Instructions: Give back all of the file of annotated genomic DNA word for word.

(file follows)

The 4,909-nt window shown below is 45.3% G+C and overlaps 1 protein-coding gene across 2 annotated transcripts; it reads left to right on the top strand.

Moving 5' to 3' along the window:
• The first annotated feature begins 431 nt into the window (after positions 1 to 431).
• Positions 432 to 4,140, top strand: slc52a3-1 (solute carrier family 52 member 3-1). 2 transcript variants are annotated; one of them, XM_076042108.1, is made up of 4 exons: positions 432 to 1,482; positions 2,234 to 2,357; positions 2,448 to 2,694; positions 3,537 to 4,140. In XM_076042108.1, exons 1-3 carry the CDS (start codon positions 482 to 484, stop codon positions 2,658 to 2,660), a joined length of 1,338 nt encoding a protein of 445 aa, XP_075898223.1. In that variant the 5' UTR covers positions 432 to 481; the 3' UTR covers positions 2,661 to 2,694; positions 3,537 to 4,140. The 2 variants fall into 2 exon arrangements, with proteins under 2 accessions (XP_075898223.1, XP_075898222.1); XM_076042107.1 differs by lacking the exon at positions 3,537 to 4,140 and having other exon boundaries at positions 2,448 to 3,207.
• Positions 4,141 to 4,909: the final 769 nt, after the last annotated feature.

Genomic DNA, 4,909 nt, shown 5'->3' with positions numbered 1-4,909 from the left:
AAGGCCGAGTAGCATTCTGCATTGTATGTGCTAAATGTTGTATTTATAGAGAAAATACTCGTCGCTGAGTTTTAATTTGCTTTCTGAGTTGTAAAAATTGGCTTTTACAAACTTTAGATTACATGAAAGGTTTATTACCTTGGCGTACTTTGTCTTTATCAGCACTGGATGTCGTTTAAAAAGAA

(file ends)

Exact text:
The 4,909-nt window shown below is 45.3% G+C and overlaps 1 protein-coding gene across 2 annotated transcripts; it reads left to right on the top strand.

Moving 5' to 3' along the window:
• The first annotated feature begins 431 nt into the window (after positions 1 to 431).
• Positions 432 to 4,140, top strand: slc52a3-1 (solute carrier family 52 member 3-1). 2 transcript variants are annotated; one of them, XM_076042108.1, is made up of 4 exons: positions 432 to 1,482; positions 2,234 to 2,357; positions 2,448 to 2,694; positions 3,537 to 4,140. In XM_076042108.1, exons 1-3 carry the CDS (start codon positions 482 to 484, stop codon positions 2,658 to 2,660), a joined length of 1,338 nt encoding a protein of 445 aa, XP_075898223.1. In that variant the 5' UTR covers positions 432 to 481; the 3' UTR covers positions 2,661 to 2,694; positions 3,537 to 4,140. The 2 variants fall into 2 exon arrangements, with proteins under 2 accessions (XP_075898223.1, XP_075898222.1); XM_076042107.1 differs by lacking the exon at positions 3,537 to 4,140 and having other exon boundaries at positions 2,448 to 3,207.
• Positions 4,141 to 4,909: the final 769 nt, after the last annotated feature.

Genomic DNA, 4,909 nt, shown 5'->3' with positions numbered 1-4,909 from the left:
AAGGCCGAGTAGCATTCTGCATTGTATGTGCTAAATGTTGTATTTATAGAGAAAATACTCGTCGCTGAGTTTTAATTTGCTTTCTGAGTTGTAAAAATTGGCTTTTACAAACTTTAGATTACATGAAAGGTTTATTACCTTGGCGTACTTTGTCTTTATCAGCACTGGATGTCGTTTAAAAAGAA